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To: Cboldt
The reason the Courts are unaccountable is because the legislature, which has the power of impeachment

That is not how the power of impeachment was understood at the time of ratification.

Antifederalist 78:

The only clause in the constitution which provides for the removal of the judges from offices, is that which declares, that "the president, vice- president, and all civil officers of the United States, shall be removed from office, on impeachment for, and conviction of treason, bribery, or other high crimes and misdemeanors." By this paragraph, civil officers, in which the judges are included, are removable only for crimes. Treason and bribery are named, and the rest are included under the general terms of high crimes and misdemeanors. Errors in judgment, or want of capacity to discharge the duties of the office, can never be supposed to be included in these words, high crimes and misdemeanors. A man may mistake a case in giving judgment, or manifest that he is incompetent to the discharge of the duties of a judge, and yet give no evidence of corruption or want of integrity. To support the charge, it will be necessary to give in evidence some facts that will show, that the judges committed the error from wicked and corrupt motives.

Antifederalist 80:

The real effect of this system of government, will therefore be brought home to the feelings of the people, through the medium of the judicial power. It is, moreover, of great importance, to examine with care the nature and extent of the judicial power, because those who are to be vested with it, are to be placed in a situation altogether unprecedented in a free country. They are to be rendered totally independent, both of the people and the legislature, both with respect to their offices and salaries. No errors they may commit can be corrected by any power above them, if any such power there be, nor can they be removed from office for making ever so many erroneous adjudications.

The only causes for which they can be displaced, is, conviction of treason, bribery, and high crimes and misdemeanors....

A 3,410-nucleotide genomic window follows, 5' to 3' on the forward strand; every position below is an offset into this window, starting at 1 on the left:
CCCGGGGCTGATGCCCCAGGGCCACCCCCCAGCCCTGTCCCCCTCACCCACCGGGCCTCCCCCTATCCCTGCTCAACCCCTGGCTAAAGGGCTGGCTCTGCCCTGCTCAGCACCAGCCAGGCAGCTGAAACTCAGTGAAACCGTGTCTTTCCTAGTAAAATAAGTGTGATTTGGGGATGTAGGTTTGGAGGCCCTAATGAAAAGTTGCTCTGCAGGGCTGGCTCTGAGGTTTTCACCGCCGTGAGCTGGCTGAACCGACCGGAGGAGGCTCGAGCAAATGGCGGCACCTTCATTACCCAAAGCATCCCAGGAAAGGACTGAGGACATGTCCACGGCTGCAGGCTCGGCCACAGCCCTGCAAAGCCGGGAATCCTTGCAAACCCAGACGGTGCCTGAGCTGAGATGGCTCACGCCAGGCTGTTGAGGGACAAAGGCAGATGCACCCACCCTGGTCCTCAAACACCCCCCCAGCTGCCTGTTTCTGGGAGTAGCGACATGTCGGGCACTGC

When the courts will have a precedent before them of a court which extended its jurisdiction in opposition to an act of the legislature, is it not to be expected that they will extend theirs, especially when there is nothing in the constitution expressly against it? And they are authorised to construe its meaning, and are not under any control.

This power in the judicial, will enable them to mould the government, into any shape they please.

If you stretch the causes of impeachment to include judicial decisions with which you disagree, then impeachment becomes a political farce.

36 posted on 10/16/2009 9:22:11 AM PDT by Huck ("He that lives on hope will die fasting"- Ben Franklin, Poor Richard's Almanac)
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To: Huck
-- If you stretch the causes of impeachment to include judicial decisions with which you disagree, then impeachment becomes a political farce. --

That depends on the basis for the disagreement.

Plus, I don't see an impeachment farce as any worse than a constitutional farce, where, e.g., every federal law is withing the limited powers granted by the constitution because everything has some relation to commerce.

If a judge make a pronouncement of law based on pure fiction (e.g., "Miller was convicted, we upheld the law"), that's a farce too. If all three branches o along with it, the people don't have a remedy in the constitution.

I appreciate that Congress does not want to impeach, because then IT would be accountable. Plus, as I noted above, Congress LIKES for the Courts to give force to unconstitutional Congressional enactments. They like being empowered, even if the empowerment is illegitimate under the constitution.

40 posted on 10/16/2009 9:30:12 AM PDT by Cboldt
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